Judiciary and Procedural Reforms in Spain, 2013


In his first appearance at the Congreso de los Diputados (House of Representatives), less than a year ago, the Spanish Minister of Justice announced a package of far-reaching measures or reforms for the Spanish justice: some address the judiciary, others affect the structure of different procedures, as well as complementary aspects. Among the former I’d like to highlight the already achieved amendment of the Ley Orgánica del Poder Judicial, Ley 6/1985, of July 1, by the Ley 4/2013, of June 28, reforming the Consejo General del Poder Judicial; and the proposal for a new Ley de Demarcación y Planta Judicial (the text prepared by the Institutional Committee established by Agreement of the Council of Ministers in 2012 was recently published). The proposal is based on the creation of Tribunales de Instancia, which will gather the current uni-personal tribunals and work at a provincial district level. Appeal hearings will correspond to the Tribunales Superiores de Justicia (instead of the actual Audiencias), which will culminate the judiciary in the corresponding Autonomous Community.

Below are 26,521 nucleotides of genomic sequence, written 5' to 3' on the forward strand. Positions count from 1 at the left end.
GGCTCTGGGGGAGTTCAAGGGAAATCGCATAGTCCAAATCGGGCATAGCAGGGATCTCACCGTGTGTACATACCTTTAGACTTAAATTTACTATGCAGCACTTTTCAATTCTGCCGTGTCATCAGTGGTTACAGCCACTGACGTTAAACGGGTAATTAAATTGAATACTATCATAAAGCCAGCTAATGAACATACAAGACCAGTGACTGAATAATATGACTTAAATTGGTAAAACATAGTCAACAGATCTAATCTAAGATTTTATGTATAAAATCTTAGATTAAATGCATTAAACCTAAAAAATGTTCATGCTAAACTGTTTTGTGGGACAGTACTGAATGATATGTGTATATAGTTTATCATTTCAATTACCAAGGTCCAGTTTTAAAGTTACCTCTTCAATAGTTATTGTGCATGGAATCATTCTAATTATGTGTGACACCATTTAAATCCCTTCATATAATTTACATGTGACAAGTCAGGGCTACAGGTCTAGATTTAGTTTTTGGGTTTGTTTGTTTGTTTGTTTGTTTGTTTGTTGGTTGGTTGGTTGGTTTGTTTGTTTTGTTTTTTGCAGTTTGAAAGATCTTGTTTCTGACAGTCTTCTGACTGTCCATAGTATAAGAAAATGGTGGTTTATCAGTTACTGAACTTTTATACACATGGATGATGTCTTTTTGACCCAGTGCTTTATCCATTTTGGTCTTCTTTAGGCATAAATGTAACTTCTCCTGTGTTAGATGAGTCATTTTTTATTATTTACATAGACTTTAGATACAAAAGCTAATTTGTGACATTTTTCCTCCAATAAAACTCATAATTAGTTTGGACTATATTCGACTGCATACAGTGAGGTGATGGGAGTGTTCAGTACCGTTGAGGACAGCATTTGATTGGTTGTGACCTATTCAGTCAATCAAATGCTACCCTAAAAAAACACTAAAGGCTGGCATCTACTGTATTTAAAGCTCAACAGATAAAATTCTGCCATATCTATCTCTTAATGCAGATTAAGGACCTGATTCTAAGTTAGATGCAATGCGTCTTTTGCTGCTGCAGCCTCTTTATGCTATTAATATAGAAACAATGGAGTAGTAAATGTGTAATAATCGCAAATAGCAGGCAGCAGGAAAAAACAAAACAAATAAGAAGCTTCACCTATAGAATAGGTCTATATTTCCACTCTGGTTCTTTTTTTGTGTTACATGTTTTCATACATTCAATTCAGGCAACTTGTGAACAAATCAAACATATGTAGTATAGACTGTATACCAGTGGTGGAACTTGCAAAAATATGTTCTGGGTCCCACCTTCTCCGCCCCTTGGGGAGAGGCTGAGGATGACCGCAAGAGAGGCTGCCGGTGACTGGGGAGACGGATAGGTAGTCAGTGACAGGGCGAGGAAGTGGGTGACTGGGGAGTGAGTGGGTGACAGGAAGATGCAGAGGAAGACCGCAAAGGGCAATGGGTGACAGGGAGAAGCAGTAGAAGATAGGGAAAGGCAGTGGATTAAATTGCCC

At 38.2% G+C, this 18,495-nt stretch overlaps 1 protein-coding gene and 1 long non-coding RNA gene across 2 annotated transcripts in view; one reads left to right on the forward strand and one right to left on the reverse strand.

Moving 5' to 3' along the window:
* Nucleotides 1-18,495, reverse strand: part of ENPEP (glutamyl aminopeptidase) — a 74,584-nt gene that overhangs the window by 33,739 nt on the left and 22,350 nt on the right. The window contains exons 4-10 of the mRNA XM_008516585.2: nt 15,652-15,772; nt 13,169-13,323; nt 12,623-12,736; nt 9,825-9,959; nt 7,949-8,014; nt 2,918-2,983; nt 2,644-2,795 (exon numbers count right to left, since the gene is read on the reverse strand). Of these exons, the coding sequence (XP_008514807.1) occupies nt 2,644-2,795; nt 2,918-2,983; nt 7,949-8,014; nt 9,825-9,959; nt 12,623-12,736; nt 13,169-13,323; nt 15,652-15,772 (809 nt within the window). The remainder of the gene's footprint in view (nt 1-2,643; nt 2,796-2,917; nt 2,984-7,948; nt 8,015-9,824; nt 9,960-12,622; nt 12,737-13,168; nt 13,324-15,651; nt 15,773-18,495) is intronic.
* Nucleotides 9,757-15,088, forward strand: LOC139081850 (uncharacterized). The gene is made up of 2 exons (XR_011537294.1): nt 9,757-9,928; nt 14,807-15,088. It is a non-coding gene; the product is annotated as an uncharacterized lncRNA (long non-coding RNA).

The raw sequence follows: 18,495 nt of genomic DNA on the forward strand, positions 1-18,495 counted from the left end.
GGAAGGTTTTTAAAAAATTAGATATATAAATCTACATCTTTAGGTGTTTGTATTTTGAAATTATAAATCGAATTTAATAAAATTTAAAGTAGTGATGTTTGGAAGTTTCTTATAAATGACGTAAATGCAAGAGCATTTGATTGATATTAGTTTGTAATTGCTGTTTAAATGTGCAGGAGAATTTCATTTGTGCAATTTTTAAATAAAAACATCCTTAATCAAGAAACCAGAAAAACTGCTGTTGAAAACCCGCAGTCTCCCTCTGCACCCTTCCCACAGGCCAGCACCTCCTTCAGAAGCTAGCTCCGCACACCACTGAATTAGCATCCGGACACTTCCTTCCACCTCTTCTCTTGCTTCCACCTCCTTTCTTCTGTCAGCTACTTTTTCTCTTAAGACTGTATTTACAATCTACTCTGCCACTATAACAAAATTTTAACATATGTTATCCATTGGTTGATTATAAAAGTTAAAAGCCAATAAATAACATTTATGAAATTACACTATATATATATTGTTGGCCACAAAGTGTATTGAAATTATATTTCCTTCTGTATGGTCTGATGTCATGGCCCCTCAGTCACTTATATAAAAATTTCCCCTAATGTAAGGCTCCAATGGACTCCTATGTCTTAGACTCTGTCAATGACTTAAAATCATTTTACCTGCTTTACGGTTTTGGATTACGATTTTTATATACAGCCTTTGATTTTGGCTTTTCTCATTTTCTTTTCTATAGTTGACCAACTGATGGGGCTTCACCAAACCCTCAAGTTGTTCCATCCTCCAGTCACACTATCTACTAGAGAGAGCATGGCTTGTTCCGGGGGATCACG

Among the latter it is worth mentioning the draft Bill of the Ministry of Justice aiming to amend the Ley de Enjuiciamiento Civil, Ley 1/2000, of January 7. The draft is devoted almost entirely to the so called procuradores (attorneys). Another draft Bill, this time from the Ministry of Economic Affairs, targets the same group and has met (not surprisingly) with fierce opposition, as it removes the existing fees and eliminates the incompatibility that has so far prevented lawyers to also act as procuradores.

From the cross-border perspective I’d like to recall the draft Bill on Jurisdicción voluntaria. Chapter one (Articles 9 to 12 of the Act) addresses the rules of Private International Law, meaning grounds of international jurisdiction, conflict of law rules, and effects in Spain of foreign decisions adopted on non-contentious proceedings.

Finally, last Friday the Spanish government adopted the Real Decreto that regulates the Registro de Resoluciones Consursales, where the results and the handling of bankruptcy proceedings are to be published in order to ensure transparency and legal certainty. The Real Decreto includes a provision on the interconnection of Bankruptcy Public Registers of the European Union Members States.

So, something is on the move in Spain (although it’s difficult to say whether in the good direction).